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Ohio’s Sherrod Brown is one candidate hoping to get a boost from a minimum wage initiative.
Democrats are hoping ballot initiatives in favor of stem cell research and raising the minimum wage will help drive voter turnout in the upcoming election. Republicans pioneered the initiative strategy, but this time around the electorate seems to be suffering from gay marriage fatigue.
In 2004, Republicans in Ohio and elsewhere tended to benefit from ballot initiatives. Measures to ban same-sex marriage, for example, passed easily. In the process, some election analysts said, the measures revved the conservative base to help Republican candidates from President Bush on down.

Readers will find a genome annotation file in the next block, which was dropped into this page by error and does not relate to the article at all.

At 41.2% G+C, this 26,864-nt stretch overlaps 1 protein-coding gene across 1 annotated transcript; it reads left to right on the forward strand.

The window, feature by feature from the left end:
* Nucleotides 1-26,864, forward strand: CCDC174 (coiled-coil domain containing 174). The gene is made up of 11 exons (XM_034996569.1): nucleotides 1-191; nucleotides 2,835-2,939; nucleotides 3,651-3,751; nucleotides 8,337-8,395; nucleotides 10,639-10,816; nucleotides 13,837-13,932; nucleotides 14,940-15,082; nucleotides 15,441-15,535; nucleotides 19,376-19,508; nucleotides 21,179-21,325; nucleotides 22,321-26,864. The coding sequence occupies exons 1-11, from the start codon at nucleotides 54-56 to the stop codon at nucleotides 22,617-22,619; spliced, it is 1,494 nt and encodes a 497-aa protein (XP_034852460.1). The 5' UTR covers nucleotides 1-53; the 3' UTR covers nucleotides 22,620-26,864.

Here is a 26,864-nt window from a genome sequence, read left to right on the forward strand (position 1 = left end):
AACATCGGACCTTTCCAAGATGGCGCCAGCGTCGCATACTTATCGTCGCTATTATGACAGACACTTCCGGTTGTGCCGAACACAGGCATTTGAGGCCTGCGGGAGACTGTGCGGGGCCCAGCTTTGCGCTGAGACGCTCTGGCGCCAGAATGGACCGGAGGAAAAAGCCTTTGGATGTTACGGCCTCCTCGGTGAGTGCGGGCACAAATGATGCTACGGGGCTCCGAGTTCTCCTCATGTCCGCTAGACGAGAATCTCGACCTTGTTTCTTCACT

In 2006, Democrats are hoping to prove that ballot politics can work in the other direction. Measures to increase the minimum wage are before voters in six states. Four of those, Arizona, Ohio, Missouri and Montana, feature close Senate races with a GOP incumbent. In Missouri, moreover, a measure backing stem cell research is ahead in the polls—which Democrats say could lift their candidate.
In Ohio, recent polls show that at least 70 percent of voters support an initiative to raise the minimum wage from $5.15 an hour to $6.85 and index it to inflation. A coalition of labor unions, faith groups and liberal activists is working to pass it. If their efforts also pump up voter turnout for Democrats, Brown said, he is happy for the help.
“Some people will vote because of the minimum wage,” Brown said in an interview. “I think it will help bring out voters. I’m guessing those voters will vote for Democrats. It’s up to us to make sure they do.”
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